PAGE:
Maximilian Schell (8 December 1930 – 1 February 2014) was an Austrian-Swiss actor. He won the Academy Award for Best Actor for his role in Judgment at Nuremberg in 1961. He was also a writer, director and producer for some movies.
Schell in 1970
|Died||1 February 2014 (aged 83)|
|Cause of death||Pneumonia|
|Occupation||Actor, screenwriter, director, producer, production manager|
|Spouse(s)||Natalya Andrejchenko (1985–2005)|
Iva Mihanovic (2013–2014); his death
|Relatives||Maria Schell (sister, dead)|
Schell was born on 8 December 1930 in Vienna, Austria. He was raised as a Roman Catholic. He studied at the University of Zurich. His father was Swiss. Schell began acting at the Basel Theatre.
Schell's career began in 1955. His movie was Kinder, Mütter und ein General. He then appeared in two other movies until he bagn his role as Hans Rolfe in Judgment at Nuremberg in 1961. His role as Hans brought him great fame and success. He won an Academy Award and Golden Globe Award for Best Actor.
Schell then appeared in other big picture movies that earned him nominations for an Academy Award. He was nominated for his role as Arthur Goldman in The Man in the Glass Booth, for his role as Johann in Julia. He then won a Golden Globe Award for Best Supporting Actor in 1992 for his role as Vladimir Lenin in the movie Stalin.
Afterwards, Schell then directed a television movie Candles in the Dark. After his win in 1992, Schell then appeared in many television movies. In 1998, Schell appeared as Jason Lerner in the 1998 movie Deep Impact. His last role was in the 2008 comedy movie The Brothers Bloom as Diamond Dog.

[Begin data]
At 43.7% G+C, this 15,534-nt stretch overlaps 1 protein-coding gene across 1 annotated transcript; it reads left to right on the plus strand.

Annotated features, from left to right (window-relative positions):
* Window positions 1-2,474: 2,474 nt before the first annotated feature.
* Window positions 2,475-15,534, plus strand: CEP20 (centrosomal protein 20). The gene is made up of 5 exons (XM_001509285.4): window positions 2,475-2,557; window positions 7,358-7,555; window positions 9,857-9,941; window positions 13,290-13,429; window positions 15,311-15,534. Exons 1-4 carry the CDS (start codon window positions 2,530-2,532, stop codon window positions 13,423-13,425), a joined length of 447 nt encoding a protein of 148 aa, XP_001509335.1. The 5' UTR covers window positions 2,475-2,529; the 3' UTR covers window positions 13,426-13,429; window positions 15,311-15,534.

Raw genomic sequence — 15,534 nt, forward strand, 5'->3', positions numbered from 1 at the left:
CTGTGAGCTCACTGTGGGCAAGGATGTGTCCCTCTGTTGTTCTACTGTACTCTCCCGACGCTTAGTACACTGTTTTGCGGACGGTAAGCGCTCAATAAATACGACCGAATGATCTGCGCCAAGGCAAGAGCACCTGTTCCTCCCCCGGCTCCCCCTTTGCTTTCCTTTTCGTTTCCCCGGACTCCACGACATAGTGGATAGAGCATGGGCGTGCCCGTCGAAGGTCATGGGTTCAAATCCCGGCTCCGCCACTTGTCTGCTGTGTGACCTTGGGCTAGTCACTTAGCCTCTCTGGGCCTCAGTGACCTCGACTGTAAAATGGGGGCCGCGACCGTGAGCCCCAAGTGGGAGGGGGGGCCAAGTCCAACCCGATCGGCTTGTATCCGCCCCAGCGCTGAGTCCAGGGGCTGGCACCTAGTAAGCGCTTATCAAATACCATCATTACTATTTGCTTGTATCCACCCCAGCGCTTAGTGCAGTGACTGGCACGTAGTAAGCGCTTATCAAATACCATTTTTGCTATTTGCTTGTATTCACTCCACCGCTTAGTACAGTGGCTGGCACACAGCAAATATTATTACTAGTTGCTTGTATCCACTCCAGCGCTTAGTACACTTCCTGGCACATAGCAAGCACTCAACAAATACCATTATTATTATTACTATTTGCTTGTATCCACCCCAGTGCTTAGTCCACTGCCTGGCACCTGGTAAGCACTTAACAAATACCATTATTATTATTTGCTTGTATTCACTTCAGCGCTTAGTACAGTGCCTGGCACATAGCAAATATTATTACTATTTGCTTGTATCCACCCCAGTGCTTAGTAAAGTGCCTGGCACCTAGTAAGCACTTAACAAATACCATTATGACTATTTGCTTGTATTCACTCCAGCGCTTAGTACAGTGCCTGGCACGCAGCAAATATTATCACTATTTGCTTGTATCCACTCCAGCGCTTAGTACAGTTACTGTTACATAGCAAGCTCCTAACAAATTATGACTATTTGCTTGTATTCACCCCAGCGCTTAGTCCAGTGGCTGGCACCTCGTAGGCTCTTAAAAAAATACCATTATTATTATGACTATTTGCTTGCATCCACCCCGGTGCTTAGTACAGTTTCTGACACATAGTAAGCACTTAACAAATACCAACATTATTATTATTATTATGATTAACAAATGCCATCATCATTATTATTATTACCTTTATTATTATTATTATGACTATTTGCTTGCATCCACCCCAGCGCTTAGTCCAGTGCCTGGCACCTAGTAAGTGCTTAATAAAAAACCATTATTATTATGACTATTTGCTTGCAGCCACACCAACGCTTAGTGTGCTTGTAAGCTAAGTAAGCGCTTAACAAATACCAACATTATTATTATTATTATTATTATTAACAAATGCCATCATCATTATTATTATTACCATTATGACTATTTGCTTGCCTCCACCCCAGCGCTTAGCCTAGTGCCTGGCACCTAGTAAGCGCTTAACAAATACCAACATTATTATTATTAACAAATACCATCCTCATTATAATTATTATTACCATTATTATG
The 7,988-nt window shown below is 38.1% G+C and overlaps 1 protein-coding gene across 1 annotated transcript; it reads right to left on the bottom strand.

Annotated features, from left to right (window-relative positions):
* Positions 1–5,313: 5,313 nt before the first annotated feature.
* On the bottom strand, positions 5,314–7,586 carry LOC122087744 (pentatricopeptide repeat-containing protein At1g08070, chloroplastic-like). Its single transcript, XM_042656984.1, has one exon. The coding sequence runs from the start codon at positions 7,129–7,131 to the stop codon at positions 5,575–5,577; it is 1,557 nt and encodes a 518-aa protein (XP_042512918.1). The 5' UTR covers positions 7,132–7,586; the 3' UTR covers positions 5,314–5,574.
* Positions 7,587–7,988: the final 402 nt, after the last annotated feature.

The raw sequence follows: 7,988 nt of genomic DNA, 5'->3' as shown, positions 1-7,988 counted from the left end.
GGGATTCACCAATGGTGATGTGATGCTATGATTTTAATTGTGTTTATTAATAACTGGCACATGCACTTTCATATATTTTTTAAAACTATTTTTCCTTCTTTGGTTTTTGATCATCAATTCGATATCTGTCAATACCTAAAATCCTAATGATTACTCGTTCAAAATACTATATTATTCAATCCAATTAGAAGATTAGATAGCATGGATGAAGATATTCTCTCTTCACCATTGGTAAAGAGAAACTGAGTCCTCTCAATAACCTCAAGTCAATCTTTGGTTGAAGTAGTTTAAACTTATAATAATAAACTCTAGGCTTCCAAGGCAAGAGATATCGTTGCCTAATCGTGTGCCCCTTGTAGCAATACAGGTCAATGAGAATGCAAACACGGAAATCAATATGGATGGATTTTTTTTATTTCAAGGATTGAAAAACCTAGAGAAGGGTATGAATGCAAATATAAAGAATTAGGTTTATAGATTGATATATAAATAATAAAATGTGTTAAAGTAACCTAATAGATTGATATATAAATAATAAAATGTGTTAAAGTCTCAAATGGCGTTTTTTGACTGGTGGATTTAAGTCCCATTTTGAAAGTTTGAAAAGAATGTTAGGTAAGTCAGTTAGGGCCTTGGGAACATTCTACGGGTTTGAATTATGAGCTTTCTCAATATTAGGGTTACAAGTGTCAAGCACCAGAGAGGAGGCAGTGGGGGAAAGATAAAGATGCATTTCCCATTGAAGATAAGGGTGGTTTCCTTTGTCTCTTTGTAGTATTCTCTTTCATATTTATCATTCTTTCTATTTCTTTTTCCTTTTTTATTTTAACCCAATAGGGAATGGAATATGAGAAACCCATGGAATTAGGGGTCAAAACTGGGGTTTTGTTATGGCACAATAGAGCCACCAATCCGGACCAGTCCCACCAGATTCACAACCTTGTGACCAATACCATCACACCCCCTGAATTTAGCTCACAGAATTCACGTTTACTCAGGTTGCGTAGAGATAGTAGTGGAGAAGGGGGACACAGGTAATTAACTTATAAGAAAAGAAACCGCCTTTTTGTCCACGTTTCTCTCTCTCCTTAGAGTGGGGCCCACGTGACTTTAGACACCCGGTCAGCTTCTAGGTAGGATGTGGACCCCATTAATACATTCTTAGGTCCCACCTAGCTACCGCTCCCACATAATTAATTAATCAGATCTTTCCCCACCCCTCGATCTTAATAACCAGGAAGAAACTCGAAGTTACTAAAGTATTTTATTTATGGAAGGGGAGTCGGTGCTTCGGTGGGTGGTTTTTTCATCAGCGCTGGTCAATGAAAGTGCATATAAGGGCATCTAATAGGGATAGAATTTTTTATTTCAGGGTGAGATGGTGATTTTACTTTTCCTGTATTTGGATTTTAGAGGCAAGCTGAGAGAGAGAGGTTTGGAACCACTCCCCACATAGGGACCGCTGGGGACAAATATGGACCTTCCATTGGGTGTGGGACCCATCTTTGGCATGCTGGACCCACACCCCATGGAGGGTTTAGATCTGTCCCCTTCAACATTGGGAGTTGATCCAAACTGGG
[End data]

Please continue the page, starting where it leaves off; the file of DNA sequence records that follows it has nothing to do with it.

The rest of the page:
Schell married Natalya Andrejchenko in 1985. They divorced in 2005. Then in 2013, Schell married Iva Mihanovic. Schell never had children. Schell suffered diabetes.
Schell died on 1 February 2014, in Innsbruck, Austria after a "sudden and serious illness". The German television news service Tagesschau reported that he had been receiving treatment for pneumonia.  Schell was 83 years old when he died.
- "Oscar-Winning Actor Maximilian Schell Dies at 83". Associated Press in the New York Times. February 1, 2014. Retrieved 2014-02-01.
Schell's agent, Patricia Baumbauer, said Saturday he died overnight at a hospital in Innsbruck following a "sudden and serious illness," the Austria Press Agency reported.
- Johnstone, Iain (1977). The Arnhem Report: The story behind A Bridge Too Far. p. 29. ISBN 0-352-39775-6.
I'm Swiss, but I was born in Austria
- Maximillian Schell Film Reference biography
- Ross, Lillian and Helen. The Player: A Profile of an Art, Simon & Schuster (1961) pp. 231-239
- Maximillian Schell bio at Yahoo! Movies
- "Maximilian Schell: The Actor of the Millenium", Bohème Magazine Online, 2003
- Maximillian Schell is Dead at Tagesschau (German language). Retrieved 1 February 2014
Media related to Maximilian Schell at Wikimedia Commons